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Federal Appeals Court Denies Mississippi’s Attempt To Implement Anti-Democratic And Racist Voting Reforms



We have learned many things about the Republican party since Donald Trump essentially became their leader back in 2016, and perhaps the most obvious – and terrifying – aspect of that is how little they care about democracy. Donald Trump did not win the popular vote in the presidential election of that year – he lost, in fact, to his Democratic rival Hillary Clinton – yet he is still President of the United States and leader of the free world. We can be pretty confident that if the result had been the other way around, he would not have gone away quietly. On an even more horrifying level, the midterm elections of November of last year saw countless allegations of ballot stuffing, vote rigging and election fraud from across the country by Republicans. Of course, the Democrats still managed to take back control of the House of Representatives thanks to the Blue Wave that swept across the United States, but this just goes to show what the GOP is willing to do to get its way.

However, a heroic judge by the name of Carlton Reeves has just thrown a spanner into the works by compelling the Mississippi branch of the Republican party to actually comply with democracy fully, and it is fair to say that they are fuming about it:

A federal appeals court has given state lawmakers four weeks to redraw a state Senate district after a lower court determined the district violates the federal Voting Rights Act. Gov. Phil Bryant and Secretary of State Delbert Hosemann had asked the Fifth Circuit Court of Appeals in New Orleans to stay last month’s decision by U.S. District Court Judge Carlton Reeves until the Fifth Circuit heard their appeal. The appeals court instead ordered the Mississippi Legislature to redraw the map by April 3. But the Fifth Circuit denied the request for a stay, writing that a majority of the three-judge panel had “concluded that there is not a strong likelihood that Defendants will succeed in overturning the liability finding on appeal.”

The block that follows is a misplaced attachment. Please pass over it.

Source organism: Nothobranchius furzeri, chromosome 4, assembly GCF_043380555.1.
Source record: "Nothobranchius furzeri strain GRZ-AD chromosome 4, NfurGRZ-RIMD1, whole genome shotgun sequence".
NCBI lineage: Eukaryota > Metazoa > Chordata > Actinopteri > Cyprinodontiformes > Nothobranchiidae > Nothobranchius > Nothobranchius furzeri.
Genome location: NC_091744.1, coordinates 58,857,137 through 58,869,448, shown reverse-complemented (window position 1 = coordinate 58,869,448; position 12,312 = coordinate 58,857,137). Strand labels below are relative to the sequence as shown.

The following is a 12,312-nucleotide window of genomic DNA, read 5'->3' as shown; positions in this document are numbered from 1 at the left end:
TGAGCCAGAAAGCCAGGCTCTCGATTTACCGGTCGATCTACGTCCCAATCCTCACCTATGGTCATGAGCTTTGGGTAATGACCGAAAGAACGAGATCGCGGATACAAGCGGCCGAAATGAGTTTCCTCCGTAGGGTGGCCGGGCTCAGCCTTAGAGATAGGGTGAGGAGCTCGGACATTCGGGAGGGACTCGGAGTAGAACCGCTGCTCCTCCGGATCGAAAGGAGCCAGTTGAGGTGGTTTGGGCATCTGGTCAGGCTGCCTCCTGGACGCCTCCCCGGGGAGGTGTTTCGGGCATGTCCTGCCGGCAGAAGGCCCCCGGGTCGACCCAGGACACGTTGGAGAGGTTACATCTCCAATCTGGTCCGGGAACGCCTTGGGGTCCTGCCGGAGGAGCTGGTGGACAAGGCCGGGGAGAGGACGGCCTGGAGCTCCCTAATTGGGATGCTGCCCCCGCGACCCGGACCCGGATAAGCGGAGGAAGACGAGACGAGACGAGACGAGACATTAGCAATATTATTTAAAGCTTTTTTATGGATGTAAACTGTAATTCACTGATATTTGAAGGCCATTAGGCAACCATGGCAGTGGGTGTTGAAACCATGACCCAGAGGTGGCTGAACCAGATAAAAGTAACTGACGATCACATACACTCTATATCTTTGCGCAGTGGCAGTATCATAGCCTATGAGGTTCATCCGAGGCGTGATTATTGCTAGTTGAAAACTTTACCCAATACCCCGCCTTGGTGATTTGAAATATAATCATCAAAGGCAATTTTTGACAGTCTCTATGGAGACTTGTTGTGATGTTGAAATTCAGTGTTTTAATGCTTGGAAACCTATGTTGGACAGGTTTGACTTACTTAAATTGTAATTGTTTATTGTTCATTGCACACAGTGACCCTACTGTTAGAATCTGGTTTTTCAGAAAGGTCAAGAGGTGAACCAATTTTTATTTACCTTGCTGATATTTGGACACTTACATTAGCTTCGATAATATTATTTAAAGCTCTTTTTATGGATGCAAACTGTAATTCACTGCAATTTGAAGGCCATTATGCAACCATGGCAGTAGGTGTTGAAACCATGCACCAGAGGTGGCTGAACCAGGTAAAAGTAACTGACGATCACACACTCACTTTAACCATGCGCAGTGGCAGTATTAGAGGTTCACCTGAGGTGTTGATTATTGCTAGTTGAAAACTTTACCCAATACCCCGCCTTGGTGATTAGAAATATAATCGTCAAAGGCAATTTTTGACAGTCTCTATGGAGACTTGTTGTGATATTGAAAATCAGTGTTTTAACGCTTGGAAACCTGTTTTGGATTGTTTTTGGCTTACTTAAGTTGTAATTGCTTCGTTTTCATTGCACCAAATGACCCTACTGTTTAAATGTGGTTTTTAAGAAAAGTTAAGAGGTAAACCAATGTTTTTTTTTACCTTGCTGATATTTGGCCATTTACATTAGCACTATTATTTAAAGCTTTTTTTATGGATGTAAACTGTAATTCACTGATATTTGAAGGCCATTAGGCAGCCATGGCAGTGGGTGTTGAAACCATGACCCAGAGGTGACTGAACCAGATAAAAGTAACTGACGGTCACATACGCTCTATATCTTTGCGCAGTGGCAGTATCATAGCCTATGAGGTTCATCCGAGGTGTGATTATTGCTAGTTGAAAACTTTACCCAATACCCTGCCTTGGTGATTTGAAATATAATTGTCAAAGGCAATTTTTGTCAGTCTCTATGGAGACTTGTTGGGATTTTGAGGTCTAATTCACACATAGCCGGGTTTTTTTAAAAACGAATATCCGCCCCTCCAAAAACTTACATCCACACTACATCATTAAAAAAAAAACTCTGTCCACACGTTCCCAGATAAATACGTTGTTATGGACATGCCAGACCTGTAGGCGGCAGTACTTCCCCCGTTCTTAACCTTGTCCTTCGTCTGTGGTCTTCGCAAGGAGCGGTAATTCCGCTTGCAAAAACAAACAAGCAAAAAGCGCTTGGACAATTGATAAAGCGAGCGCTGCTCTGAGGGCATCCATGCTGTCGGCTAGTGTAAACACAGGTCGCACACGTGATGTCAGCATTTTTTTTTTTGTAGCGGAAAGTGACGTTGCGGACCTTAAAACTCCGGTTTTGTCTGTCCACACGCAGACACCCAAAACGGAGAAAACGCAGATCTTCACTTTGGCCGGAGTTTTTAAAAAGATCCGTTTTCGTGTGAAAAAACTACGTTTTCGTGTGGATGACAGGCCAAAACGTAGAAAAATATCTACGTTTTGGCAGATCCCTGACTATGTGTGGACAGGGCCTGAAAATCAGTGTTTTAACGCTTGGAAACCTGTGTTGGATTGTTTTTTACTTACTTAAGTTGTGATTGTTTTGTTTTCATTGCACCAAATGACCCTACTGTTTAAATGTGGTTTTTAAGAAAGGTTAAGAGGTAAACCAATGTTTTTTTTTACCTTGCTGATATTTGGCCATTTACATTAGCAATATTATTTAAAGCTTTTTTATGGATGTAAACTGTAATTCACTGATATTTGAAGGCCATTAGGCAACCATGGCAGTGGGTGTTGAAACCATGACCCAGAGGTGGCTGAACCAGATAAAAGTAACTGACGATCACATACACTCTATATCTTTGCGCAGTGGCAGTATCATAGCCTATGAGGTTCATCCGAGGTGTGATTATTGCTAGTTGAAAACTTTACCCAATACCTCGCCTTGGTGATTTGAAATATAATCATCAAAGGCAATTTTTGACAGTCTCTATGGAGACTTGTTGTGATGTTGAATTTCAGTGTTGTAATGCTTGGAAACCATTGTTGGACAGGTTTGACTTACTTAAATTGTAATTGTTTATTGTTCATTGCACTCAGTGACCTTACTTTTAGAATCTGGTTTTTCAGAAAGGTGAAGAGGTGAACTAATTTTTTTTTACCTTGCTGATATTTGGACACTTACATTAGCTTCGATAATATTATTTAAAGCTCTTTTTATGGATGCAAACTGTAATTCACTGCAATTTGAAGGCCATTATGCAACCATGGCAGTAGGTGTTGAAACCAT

In February, Reeves had determined that Senate District 22 as drawn diluted the power of the black vote in that area of the state, writing that the district “does not afford the plaintiffs ‘an equal opportunity to participate in the political processes and to elect candidates of their choice.’” The Fifth Circuit also extended the filing deadline for candidates vying for a senate seat in 2019 in those districts to April 12.

What I find most shocking about this story is the racist dimension to it. But it is very encouraging to know that our legal system is strong enough to stand up to this kind of thing.





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